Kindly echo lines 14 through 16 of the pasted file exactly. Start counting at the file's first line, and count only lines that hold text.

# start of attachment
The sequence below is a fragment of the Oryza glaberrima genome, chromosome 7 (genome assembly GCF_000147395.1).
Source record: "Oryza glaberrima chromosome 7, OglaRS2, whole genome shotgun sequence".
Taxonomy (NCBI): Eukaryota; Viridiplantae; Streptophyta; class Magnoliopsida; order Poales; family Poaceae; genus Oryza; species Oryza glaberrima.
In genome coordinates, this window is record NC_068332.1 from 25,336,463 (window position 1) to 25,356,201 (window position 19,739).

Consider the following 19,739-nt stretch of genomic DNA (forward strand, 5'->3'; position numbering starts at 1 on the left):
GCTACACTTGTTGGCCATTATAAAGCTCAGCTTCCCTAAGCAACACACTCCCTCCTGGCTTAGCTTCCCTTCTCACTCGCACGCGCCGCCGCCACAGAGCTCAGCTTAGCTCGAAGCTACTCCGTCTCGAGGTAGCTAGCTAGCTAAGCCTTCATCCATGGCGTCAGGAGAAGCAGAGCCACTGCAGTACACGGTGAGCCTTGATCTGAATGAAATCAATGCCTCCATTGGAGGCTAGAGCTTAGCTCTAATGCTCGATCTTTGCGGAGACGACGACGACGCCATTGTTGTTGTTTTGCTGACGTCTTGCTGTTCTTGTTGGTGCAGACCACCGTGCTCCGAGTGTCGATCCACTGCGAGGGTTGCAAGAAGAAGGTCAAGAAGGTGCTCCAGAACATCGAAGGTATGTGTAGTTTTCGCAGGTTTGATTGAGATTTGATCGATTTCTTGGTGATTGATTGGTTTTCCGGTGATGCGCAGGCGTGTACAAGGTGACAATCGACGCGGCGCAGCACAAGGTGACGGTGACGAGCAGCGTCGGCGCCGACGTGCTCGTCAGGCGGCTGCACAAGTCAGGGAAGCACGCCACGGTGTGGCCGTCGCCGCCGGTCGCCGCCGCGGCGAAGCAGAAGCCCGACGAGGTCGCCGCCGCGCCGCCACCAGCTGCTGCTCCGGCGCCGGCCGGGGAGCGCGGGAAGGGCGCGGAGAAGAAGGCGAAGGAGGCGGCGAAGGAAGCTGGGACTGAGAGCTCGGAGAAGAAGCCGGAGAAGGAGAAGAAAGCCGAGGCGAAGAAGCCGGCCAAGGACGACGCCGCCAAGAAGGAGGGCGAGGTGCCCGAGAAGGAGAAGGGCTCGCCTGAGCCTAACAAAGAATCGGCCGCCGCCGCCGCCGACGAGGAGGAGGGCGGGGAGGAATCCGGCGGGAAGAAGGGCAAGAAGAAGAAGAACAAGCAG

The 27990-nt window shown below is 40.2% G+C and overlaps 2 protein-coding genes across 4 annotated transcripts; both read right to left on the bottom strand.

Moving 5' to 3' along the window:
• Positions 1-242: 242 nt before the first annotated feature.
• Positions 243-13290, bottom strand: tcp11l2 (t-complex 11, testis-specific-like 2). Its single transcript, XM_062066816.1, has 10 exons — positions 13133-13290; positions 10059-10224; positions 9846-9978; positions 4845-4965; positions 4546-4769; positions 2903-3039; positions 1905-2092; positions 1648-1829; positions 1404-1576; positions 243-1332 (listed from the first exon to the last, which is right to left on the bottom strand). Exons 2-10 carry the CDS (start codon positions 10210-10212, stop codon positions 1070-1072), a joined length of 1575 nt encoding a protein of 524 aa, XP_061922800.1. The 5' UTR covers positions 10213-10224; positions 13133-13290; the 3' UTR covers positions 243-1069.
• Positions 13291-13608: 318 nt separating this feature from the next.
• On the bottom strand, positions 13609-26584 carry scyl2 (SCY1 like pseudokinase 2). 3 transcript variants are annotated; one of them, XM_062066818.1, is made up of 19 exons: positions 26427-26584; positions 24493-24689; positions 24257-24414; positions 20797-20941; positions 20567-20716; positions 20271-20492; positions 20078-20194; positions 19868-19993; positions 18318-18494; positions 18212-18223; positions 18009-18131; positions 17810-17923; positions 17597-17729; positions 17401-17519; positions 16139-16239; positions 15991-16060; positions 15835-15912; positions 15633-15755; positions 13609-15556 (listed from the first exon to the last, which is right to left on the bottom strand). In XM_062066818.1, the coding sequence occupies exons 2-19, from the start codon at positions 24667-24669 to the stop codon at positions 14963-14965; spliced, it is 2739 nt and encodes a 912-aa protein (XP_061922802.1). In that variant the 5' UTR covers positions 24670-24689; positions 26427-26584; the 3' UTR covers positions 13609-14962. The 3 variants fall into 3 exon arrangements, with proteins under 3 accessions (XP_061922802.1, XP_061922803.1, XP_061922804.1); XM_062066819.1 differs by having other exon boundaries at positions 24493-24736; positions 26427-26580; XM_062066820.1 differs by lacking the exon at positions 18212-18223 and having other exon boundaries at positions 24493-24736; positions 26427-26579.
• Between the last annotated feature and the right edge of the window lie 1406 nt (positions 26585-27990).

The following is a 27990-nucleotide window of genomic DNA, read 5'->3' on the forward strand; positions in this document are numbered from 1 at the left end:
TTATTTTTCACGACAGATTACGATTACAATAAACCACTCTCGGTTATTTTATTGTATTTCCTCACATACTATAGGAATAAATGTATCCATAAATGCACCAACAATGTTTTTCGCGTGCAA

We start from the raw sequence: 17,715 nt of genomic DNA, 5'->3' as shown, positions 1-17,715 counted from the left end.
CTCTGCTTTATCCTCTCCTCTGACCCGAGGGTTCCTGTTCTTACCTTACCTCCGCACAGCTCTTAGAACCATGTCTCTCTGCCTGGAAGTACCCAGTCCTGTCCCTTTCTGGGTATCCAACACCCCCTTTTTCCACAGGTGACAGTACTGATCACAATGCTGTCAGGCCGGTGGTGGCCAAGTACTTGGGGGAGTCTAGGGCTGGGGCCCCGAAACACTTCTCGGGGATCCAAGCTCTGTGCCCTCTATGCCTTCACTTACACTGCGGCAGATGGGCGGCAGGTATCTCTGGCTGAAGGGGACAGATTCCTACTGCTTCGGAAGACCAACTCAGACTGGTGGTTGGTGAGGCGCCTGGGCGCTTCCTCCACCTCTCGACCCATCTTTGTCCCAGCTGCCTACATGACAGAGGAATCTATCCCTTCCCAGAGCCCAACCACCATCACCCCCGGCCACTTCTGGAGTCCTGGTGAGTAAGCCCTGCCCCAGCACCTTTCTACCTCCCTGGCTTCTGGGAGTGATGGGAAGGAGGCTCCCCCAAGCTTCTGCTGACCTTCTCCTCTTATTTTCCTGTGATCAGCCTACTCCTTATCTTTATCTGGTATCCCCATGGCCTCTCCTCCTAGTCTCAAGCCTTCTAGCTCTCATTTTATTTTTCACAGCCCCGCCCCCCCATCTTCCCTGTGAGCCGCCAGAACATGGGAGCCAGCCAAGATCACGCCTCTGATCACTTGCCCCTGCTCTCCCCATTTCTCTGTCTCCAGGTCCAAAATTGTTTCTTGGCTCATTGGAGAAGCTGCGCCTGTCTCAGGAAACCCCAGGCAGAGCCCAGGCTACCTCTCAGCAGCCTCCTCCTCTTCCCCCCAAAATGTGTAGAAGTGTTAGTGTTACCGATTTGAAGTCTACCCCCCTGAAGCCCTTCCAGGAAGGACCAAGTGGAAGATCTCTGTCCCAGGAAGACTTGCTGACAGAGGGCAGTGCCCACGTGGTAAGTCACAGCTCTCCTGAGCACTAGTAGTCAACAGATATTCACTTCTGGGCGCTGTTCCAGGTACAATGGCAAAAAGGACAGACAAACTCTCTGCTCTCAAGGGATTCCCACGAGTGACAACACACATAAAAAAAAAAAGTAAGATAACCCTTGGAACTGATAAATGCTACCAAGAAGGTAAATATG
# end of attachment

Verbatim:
The following is a 27990-nucleotide window of genomic DNA, read 5'->3' on the forward strand; positions in this document are numbered from 1 at the left end:
TTATTTTTCACGACAGATTACGATTACAATAAACCACTCTCGGTTATTTTATTGTATTTCCTCACATACTATAGGAATAAATGTATCCATAAATGCACCAACAATGTTTTTCGCGTGCAA

We start from the raw sequence: 17,715 nt of genomic DNA, 5'->3' as shown, positions 1-17,715 counted from the left end.